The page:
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The phrase estimated time of arrival or ETA is so commonplace, that it’s meaning in logistics is often not known. ETA in logistics is not just a commonly used term, but a vital metric to measure performance and time. Of course, today with emerging logistics technologies it is convenient to calculate and track the ETA of a package, but that does not undermine its role. The estimated time of arrival of a shipment or package is not only a forecast of its tentative time of delivery at the destination, it’s also how logistics companies gain competitive advantage over competitors and drive logistics sales.


What is estimated time of arrival meaning?

ETA meaning in logistics refer to the tentative time the shipment will reach its destination. It’s a rough estimate so that the port/warehouse/customer can stay prepared for the next steps.

Estimated Time of Arrival examples:

  • As an eCommerce customer, you can track the status of your parcel and get an ETA/ETDel on the tentative date you will receive your parcel (we discuss ETDel later)
  • As a ride app user, you can calculate the ETA of reaching your destination
  • As an eCommerce 3PL provider, you can forecast and improve last-mile delivery based on ETAs/ETDels of parcels
  • As a manufacturer, you can prepare your warehouse for receiving the next shipment based on ETAs provided by the transporter and keep your distribution channel strategy aligned to business goals

Today, with the right use of technology tools, it’s easier to calculate estimated time of arrival. This improves overall supply chain operations, identify obstacles, optimise schedules, and gain data-driven insights for better supply chain planning and optimisation.

At Tata nexarc, we understand the importance of timely delivery. That’s why, with Logistics on Tata nexarc we provide true ETA and prioritise timely delivery. We have partnered with leading logistics service providers and offer the best rates, free transit insurance, and doorstep delivery. Explore now.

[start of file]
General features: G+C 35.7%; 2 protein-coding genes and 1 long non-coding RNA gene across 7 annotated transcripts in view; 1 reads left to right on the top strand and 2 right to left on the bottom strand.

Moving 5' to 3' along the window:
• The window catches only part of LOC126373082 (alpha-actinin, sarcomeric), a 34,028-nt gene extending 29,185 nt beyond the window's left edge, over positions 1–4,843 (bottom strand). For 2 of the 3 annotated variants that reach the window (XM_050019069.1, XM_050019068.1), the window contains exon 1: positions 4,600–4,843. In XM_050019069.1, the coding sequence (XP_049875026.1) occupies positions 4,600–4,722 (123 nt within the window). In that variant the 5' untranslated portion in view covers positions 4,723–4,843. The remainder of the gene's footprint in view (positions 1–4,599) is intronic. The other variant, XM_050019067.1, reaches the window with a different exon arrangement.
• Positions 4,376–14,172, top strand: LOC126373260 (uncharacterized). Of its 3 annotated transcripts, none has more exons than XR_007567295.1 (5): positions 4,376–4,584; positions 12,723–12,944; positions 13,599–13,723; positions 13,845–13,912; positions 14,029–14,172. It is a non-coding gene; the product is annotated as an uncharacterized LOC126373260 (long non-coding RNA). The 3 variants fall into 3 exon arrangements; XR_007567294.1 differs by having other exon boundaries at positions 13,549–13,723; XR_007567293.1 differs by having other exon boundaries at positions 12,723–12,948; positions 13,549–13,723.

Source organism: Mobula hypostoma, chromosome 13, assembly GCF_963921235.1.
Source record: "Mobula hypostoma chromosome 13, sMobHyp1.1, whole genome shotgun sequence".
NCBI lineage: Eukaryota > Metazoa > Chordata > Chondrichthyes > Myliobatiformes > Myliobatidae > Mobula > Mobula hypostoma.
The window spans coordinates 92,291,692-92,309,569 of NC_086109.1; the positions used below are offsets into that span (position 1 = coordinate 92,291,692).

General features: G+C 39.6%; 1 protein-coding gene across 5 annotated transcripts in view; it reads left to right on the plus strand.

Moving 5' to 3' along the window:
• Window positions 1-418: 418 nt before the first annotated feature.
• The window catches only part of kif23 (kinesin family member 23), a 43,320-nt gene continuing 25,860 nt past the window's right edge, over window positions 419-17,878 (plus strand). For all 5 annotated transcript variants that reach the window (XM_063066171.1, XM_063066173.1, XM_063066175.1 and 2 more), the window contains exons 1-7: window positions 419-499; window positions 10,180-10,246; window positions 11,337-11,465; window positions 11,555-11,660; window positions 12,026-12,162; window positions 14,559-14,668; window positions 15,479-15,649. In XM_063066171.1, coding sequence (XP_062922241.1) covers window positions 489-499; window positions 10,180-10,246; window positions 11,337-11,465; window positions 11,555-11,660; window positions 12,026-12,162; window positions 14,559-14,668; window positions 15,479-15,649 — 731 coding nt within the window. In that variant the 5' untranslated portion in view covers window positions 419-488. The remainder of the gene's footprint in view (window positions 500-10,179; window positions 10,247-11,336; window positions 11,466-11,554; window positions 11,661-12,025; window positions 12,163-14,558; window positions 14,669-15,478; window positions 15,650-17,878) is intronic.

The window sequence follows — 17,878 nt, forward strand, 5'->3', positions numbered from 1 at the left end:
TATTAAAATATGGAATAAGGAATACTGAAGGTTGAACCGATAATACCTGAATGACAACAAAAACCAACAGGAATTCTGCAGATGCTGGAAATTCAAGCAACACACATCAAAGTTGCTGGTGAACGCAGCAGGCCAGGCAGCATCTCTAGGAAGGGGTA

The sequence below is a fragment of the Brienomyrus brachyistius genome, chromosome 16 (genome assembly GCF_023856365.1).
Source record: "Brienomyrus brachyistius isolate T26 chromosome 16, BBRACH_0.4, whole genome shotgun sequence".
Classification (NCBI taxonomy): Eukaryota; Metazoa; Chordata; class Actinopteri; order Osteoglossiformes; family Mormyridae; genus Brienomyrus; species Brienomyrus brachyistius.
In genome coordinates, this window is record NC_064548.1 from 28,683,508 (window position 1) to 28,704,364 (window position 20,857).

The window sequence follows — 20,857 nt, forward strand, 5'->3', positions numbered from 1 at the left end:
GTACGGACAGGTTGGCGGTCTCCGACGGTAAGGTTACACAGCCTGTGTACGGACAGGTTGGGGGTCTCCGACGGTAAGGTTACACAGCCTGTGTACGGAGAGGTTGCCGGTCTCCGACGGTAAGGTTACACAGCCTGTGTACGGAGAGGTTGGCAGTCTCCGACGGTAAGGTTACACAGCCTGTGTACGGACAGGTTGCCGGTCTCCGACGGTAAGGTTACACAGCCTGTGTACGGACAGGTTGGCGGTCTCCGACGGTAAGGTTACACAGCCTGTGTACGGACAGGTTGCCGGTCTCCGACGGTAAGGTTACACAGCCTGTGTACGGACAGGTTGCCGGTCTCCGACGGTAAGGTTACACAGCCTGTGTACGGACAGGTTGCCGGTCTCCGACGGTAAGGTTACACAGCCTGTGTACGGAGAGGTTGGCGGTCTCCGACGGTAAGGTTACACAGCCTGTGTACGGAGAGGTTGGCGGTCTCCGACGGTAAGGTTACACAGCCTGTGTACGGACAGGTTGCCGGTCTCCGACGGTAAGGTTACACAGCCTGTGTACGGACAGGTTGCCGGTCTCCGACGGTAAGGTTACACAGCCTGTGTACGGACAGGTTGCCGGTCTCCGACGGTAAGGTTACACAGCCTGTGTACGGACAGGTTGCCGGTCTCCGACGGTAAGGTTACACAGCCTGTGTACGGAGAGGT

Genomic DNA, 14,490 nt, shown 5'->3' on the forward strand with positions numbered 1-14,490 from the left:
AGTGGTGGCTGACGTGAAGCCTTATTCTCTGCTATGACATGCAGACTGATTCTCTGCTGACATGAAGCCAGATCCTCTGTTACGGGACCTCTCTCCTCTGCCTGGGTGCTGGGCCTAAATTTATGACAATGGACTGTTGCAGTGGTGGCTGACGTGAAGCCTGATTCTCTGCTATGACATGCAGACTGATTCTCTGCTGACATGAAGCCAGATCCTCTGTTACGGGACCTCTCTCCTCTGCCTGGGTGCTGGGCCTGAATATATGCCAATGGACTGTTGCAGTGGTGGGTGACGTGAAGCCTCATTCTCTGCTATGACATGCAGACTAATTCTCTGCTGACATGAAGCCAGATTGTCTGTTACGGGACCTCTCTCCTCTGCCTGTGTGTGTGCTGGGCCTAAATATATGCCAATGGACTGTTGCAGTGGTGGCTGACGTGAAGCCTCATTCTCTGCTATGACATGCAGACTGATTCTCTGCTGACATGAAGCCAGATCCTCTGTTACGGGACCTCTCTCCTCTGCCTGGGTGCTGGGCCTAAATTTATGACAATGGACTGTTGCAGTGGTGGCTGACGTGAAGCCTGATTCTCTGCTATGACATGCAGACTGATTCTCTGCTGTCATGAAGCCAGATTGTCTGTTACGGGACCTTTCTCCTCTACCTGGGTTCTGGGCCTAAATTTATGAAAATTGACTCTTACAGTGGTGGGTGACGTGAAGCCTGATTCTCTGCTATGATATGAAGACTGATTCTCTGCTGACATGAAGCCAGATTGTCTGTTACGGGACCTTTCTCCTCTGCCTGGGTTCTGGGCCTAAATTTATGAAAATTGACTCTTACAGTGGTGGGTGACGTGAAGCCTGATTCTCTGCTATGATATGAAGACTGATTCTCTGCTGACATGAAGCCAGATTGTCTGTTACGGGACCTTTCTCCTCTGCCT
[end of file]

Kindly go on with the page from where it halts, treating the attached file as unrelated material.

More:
How to calculate ETA in logistics?

In this section we will understand how to calculate the estimated time of arrival for shipments. As can be gathered, there are several factors that would affect the ETA of shipments. Some of the common factors to consider for calculating ETA are:

  • The type of shipment and the mode of transportation e.g., air, water, roadways or rail transport and the average speed of vehicle
  • The distance between the place of origin and destination (e.g., exports, intra and inter city etc.)
  • The type of goods being transported and transportation type (e.g., FTL vs PTL vs LTL, freight, single vs multi carrier, etc.)
  • Time spent in operational activities (e.g., fuel refilling, loading and unloading, changing ports/docks, paperwork clearance etc.)
  • Type of logistics service provider (e.g., 3PL vs 4PL), travel hours, rest time
  • Any emergency (e.g., unforeseen road blockage, weather change, health challenges etc.)

ETA will be calculated considering all these factors. And while the list appears long and complex, with modern technology and supply chain efficiency, there are times when the entire order fulfilment process (i.e., from placing an order – to awaiting fulfilment – confirmation – processing – packaging – delivery) can happen in the same or next day.

Formula for calculating estimated time of arrival:

ETA = Estimated time of departure + Estimated time in transit

Using simple mathematics:

ETA (time) = Total distance / Vehicle speed

As can be guessed, in both cases only an estimate can be provided.